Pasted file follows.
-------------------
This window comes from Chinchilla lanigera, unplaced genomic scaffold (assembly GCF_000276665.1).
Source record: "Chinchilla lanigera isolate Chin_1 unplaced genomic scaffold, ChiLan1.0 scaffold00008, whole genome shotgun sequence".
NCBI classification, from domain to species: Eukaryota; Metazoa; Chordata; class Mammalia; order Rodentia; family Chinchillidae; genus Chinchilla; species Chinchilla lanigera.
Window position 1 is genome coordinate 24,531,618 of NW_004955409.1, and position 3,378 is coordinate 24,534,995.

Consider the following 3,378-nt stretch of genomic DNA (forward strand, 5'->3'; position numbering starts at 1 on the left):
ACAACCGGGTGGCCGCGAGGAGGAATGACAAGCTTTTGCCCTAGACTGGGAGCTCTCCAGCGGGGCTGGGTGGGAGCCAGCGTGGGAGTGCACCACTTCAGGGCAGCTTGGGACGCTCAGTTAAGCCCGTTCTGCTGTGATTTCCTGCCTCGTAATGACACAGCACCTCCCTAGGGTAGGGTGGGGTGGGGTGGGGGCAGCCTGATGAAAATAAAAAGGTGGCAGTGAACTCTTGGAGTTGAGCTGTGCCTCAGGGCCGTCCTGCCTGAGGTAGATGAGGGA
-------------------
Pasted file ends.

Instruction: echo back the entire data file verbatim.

This window comes from Chinchilla lanigera, unplaced genomic scaffold (assembly GCF_000276665.1).
Source record: "Chinchilla lanigera isolate Chin_1 unplaced genomic scaffold, ChiLan1.0 scaffold00008, whole genome shotgun sequence".
NCBI classification, from domain to species: Eukaryota; Metazoa; Chordata; class Mammalia; order Rodentia; family Chinchillidae; genus Chinchilla; species Chinchilla lanigera.
Window position 1 is genome coordinate 24,531,618 of NW_004955409.1, and position 3,378 is coordinate 24,534,995.

Consider the following 3,378-nt stretch of genomic DNA (forward strand, 5'->3'; position numbering starts at 1 on the left):
ACAACCGGGTGGCCGCGAGGAGGAATGACAAGCTTTTGCCCTAGACTGGGAGCTCTCCAGCGGGGCTGGGTGGGAGCCAGCGTGGGAGTGCACCACTTCAGGGCAGCTTGGGACGCTCAGTTAAGCCCGTTCTGCTGTGATTTCCTGCCTCGTAATGACACAGCACCTCCCTAGGGTAGGGTGGGGTGGGGTGGGGGCAGCCTGATGAAAATAAAAAGGTGGCAGTGAACTCTTGGAGTTGAGCTGTGCCTCAGGGCCGTCCTGCCTGAGGTAGATGAGGGA